Let me share with you 5 reasons why you should avoid this “ambitious” and “opinionated” framework.
Reason #1 – Ember Data is not production ready
The first thing you see at https://github.com/emberjs/data.
Yikes, a cute little gopher holding a construction sign. They say it’s not production ready and won’t be until 1.0. The latest release is currently at 0.13 and there are 193 open issues. It’s supposed to support polymorphic sub-models, but we couldn’t get that working. We also weren’t able to customize foreign key relationships on some of our models. For example we needed to sideload an array of ids in comments (vs the standard comment_ids). The included REST adapter isn’t very customizable and only works for a limited number of use cases.
Reason #2 – Singletons, singletons everywhere
While not technically singletons, things are setup and behave in a very similar manner. You define and throw everything (models, views, controllers, the router, etc) into a single global App namespace. An instance of each object will be instantiated on startup and is retrievable by the name you gave it. For example, App.IndexController would be retrievable by this.get(‘controller.controllers.index’). This is the framework wanting to be opinionated. Dependencies must be defined using the “needs” API. Controller A needs Controller B, Controller B needs Controller C, and so on. If you’ve read about or used singletons before, I think you can see the danger. There is potential for things to get messy real fast where we’d end up with circular dependencies and tight of coupling.
Reason #3 – Model-View-HUH?
Taken from: http://emberjs.com/guides/controllers/
In Ember.js, templates get their properties from controllers, which decorate a model.
This means that templates know about controllers and controllers know about models, but the reverse is not true. A model knows nothing about which (if any) controllers are decorating it, and controller does not know which views are presenting its properties.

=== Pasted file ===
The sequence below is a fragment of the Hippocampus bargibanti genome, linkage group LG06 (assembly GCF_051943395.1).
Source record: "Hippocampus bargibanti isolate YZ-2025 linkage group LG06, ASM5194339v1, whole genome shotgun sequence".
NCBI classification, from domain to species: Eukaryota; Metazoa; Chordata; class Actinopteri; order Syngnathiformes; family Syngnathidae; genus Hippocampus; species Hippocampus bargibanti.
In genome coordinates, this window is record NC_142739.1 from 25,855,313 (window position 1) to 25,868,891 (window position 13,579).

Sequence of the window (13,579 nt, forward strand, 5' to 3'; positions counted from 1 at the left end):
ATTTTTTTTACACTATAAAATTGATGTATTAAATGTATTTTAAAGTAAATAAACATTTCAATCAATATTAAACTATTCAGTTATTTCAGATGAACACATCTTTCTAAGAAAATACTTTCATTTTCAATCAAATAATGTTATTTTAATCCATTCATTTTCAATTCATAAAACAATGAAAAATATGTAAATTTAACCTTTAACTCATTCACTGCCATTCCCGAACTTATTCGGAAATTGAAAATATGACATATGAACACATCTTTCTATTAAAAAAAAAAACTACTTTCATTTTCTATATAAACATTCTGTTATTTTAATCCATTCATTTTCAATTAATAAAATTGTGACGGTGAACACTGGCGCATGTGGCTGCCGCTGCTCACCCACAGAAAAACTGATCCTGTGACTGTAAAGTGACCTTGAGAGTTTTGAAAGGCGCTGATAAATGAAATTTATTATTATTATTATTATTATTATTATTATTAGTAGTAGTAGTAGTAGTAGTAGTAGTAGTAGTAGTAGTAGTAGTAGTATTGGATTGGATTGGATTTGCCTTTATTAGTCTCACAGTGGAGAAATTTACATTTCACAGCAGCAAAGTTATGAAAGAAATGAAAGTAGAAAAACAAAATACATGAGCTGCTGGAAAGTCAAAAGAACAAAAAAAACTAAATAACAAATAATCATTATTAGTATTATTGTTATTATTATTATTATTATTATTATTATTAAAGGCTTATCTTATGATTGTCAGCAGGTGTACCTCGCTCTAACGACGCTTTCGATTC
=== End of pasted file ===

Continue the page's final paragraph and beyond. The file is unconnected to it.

In Ember.js, the views know about their controller. They assume properties on the controller exist in order to draw themselves. While I see how this might make it easier for designers to work on templates, it goes against my intuition as a programmer. Plus I’ve never seen this type of reversed coupling in any other framework. Ember views are even granted DIRECT ACCESS to other controllers within the app (via controller.controllers). Spaghetti anyone?
Reason #4 – Difficult to Test
Because of tight coupling and the many assumptions being made in a typical Ember.js app, it becomes increasingly difficult to test individual parts of your application. You also have to deal with the asynchronous nature of the Ember.js runtime (property bindings and automatic observer method calls) where it can be difficult to track down bugs caused by race conditions. It’s not really the frameworks fault when that occurs, but it does present a new set of challenges.
Reason #5 – Limited Flexibility
Making a single page CRUD app against a standard REST interface? You’ll probably be fine. Need to customize things? You might find you’ll quickly run into problems. If you need customizability, instead of fighting with the framework every step of the way, I recommend looking into other options such as Backbone.js and Require.js.